Short-stay say

By Grace Jones | posted on January 18, 2019

THE Albany and Denmark chambers of commerce are preparing a joint submission to a Parliamentary inquiry into short-stay accommodation.

Denmark Chamber of Commerce CEO Liz Jack said her group conducted a survey of Denmark business owners, residents and short-stay accommodation providers.

“Airbnb is a part of the disruptive economy we live in,” she said.

“It’s not as black and white as saying Airbnb is good or bad for the economy.”

Ms Jack said there were arguments on both sides of the industry to regulate and to not regulate online services such as AirBnb.

“We need to open the debate on how to level the playing field for commercial accommodation operations and short-stay accommodation,” she said.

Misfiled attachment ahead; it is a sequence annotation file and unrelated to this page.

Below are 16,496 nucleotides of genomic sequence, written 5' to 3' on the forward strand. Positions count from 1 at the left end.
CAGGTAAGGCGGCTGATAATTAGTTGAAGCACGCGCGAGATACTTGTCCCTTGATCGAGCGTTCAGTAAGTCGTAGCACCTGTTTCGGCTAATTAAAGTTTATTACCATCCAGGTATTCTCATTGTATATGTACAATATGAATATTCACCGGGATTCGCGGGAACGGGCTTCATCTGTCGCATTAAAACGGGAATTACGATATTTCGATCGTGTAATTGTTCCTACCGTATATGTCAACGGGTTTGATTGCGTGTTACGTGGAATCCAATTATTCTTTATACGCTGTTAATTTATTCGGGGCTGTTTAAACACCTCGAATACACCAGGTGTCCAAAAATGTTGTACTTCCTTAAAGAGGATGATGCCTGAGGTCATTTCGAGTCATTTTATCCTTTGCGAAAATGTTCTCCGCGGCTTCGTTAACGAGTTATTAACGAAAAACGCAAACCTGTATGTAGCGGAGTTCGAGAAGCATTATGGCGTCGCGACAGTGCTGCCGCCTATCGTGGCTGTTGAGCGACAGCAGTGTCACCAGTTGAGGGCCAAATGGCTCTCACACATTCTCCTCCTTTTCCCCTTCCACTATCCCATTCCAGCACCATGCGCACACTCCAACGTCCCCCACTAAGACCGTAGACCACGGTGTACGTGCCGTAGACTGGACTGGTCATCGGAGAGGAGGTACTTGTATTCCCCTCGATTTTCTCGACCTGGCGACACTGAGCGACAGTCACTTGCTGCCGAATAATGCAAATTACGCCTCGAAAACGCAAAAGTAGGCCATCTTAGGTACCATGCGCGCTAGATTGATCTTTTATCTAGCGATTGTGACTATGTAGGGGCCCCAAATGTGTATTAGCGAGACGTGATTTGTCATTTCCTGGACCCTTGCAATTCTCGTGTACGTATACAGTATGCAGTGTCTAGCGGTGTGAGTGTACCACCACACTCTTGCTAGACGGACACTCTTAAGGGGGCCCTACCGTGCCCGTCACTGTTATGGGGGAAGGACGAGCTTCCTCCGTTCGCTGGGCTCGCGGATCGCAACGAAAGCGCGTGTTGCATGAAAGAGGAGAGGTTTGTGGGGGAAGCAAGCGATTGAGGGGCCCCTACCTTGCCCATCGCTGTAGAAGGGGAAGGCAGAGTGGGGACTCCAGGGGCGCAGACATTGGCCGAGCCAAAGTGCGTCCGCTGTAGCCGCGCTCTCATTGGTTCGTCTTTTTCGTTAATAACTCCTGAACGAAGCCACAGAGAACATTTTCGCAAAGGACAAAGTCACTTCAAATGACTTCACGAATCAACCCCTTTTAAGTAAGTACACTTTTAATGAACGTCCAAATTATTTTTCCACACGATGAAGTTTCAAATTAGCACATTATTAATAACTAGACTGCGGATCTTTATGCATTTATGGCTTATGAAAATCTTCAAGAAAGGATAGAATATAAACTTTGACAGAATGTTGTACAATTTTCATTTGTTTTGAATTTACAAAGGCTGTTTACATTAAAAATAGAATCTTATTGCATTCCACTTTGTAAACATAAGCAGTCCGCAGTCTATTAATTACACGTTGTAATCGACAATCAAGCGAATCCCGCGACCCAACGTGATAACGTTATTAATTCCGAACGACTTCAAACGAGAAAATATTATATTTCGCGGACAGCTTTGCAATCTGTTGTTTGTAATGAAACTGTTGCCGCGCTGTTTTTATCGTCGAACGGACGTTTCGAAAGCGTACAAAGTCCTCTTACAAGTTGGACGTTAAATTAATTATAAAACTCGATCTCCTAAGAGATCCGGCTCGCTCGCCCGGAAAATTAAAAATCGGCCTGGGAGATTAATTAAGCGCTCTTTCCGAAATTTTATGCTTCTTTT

“Commercial operations have to pay heavier taxes on their business than people operating out of their homes.

“On the other hand short-stay accommodation brings more money to the town through tourism and also through the purchase of goods and services.”

She said there were plenty of questions surrounding short-stay accommodation that would hopefully be addressed during the inquiry.

“We need to ask ourselves how we would monitor the growth of Airbnb,” she said.

“How do we develop a sustainable tourism industry?

“It’s an interesting vortex of issues that need to be addressed.”

Last year, The Weekender revealed the State planning department was considering a “continuum of options” from “very light-handed” to full regulation to address issues arising from short-term stays in the era of the online sharing economy (‘Short-stay spectrum’, 22 November).

Albany Chamber of Commerce and Industry Acting CEO Michael Clark said Ms Jack was the driving force behind the submission.

“Seeing how Airbnb affects commercial operations and small business operators is definitely an eye opening experience,” he said.

“It will be interesting to see how it all goes with potential future regulation.”